Finding the count of triangles in a 4 vertices complete graph after coin toss/erasure

Consider a complete graph with 4 vertices (i.e., every two vertices are connected by an edge). For each of the 6 edges we toss a coin, and if heads occur, then we erase the edge. Let X be the number of triangles in the graph. Find E(X).

How should I even approach this?

Thanks!

P(0 edges removed) = 1/(2^6) = 1/64. Number of triangles = 4.

P(1 edge removed) = 6/64. Number of triangles = 2.

P(2 edges removed) = 15/64 (from 6 choose 2). Number of triangles (if they share a vertex) = 1. P(share vertex) = 12/15 (12 combinations from the 15 pairs of edges). Number of triangles (if they don't share a vertex) = 0.

P(3 edges removed) = 20/64. Number of triangles (if they all shared 1 vertex) = 1. P(share vertex) = 4/20 (4 combinations from the 20 triplets of edges). Otherwise = 0.

E(number of triangles) = 4*1/64 + 2*6/64 + 1*12/15*15/64 + 1*4/20*20/64 = 32/64.

E(number of triangles) = 0.5.

Each potential triangle has probability $\frac{1}{8}$ of being an actual triangle after the flips, so contributes $\frac{1}{8}$ to the expected number of triangles.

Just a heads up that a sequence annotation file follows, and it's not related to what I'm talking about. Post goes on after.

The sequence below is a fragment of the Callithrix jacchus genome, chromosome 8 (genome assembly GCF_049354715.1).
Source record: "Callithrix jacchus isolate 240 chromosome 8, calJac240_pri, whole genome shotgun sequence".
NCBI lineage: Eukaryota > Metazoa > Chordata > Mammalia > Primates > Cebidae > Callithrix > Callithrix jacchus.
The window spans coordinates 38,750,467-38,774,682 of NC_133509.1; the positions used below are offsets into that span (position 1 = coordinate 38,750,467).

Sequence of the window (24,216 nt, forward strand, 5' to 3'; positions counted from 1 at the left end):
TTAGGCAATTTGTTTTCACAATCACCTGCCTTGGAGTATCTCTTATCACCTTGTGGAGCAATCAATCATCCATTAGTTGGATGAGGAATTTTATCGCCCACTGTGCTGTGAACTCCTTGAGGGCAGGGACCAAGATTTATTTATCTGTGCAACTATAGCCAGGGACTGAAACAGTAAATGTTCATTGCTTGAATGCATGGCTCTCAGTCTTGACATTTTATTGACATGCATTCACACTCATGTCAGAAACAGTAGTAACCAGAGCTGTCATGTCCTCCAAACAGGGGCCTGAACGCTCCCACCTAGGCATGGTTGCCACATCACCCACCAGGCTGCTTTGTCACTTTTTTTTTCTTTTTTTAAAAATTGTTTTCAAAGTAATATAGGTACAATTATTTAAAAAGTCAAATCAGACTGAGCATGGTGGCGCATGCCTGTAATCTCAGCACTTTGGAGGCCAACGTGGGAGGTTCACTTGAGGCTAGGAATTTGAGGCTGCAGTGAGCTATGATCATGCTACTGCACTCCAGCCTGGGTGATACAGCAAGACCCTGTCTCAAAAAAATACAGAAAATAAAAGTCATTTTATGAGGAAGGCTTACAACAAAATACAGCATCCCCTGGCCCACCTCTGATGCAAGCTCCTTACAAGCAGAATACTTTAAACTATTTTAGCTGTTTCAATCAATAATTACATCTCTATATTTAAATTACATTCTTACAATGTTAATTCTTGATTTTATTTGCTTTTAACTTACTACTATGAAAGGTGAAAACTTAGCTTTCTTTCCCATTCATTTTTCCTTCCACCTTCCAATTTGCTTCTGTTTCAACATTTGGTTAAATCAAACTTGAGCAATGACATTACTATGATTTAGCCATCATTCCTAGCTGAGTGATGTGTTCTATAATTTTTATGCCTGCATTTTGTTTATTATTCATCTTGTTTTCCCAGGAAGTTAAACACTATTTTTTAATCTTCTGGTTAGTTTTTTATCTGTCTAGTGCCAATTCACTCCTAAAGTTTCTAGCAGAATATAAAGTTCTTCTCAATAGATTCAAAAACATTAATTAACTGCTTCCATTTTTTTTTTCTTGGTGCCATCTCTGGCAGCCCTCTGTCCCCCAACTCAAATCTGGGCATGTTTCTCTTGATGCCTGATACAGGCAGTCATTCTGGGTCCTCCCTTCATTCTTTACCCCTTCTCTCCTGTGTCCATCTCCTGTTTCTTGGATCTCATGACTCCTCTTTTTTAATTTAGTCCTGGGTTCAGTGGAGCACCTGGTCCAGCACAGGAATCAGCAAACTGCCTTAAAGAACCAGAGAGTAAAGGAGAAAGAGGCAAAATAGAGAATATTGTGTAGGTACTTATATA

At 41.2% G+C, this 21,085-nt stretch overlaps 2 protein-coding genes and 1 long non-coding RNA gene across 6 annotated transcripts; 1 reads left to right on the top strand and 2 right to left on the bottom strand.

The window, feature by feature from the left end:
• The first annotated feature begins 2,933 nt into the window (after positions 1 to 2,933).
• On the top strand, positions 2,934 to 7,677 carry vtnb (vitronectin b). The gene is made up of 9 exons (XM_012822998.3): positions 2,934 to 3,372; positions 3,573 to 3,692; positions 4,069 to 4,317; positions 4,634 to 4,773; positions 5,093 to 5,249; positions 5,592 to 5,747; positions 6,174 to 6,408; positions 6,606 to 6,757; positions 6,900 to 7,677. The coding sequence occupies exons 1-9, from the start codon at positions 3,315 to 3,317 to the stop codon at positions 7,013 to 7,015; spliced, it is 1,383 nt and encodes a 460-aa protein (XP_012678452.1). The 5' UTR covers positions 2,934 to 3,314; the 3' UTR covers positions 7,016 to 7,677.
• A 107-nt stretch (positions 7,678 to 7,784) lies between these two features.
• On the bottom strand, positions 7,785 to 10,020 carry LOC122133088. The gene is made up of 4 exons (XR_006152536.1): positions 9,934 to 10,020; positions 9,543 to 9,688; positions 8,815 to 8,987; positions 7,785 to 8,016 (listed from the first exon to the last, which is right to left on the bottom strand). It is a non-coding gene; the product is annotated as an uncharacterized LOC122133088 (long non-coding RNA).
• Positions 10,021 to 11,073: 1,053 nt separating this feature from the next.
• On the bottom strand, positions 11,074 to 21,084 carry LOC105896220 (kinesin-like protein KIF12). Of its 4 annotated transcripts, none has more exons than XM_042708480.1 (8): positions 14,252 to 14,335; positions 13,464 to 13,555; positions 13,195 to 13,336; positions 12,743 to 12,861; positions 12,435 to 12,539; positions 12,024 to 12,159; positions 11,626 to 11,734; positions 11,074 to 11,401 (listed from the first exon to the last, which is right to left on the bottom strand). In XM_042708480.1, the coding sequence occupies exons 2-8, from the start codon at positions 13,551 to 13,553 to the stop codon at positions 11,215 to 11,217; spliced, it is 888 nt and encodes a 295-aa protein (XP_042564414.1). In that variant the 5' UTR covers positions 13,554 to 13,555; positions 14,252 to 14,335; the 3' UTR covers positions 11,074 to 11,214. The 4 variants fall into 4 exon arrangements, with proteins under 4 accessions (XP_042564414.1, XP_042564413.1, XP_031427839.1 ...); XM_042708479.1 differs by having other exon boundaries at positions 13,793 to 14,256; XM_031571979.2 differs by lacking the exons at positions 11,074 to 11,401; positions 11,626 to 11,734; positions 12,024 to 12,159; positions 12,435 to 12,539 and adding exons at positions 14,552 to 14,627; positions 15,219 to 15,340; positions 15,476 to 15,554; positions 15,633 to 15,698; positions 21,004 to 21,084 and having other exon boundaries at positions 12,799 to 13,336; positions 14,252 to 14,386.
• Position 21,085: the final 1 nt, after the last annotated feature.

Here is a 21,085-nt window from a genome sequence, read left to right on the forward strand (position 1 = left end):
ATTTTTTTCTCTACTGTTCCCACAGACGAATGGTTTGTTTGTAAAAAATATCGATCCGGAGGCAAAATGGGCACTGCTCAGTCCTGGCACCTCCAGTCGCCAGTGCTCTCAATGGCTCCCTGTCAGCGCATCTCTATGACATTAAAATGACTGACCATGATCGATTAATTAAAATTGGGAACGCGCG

There are $\binom{4}{3}$ potential triangles.

Adding the expectations for each potential triangle, it follows that the expected number of triangles is $${\small{\binom{4}{3}}}\left({\small{\frac{1}{8}}}\right)={\small{\frac{1}{2}}}$$

• can you please explain how you got the probability 1/8 for each potential triangle? and why there are 4 choose 3 potential triangles, when there are 4 triangles in the original graph(small size) and 4 more triangles (with two smaller in each) ? – Lola1984 Nov 5 '17 at 3:01
• Firstly, in a complete graph with $4$ vertices, any $3$ vertices determine a triangle. There are no other triangles (i.e., no "smaller triangles"). So there are only $4$ triangles before the flips. – quasi Nov 5 '17 at 3:03
• Each potential triangle has $3$ edges, so the probability that it remains a triangle after the flips is $$\left({\small{\frac{1}{2}}}\right)^3 = {\small{\frac{1}{8}}}$$ – quasi Nov 5 '17 at 3:05
• Thank you, I wasn't aware of this and this definitely cleared things up~ – Lola1984 Nov 5 '17 at 3:19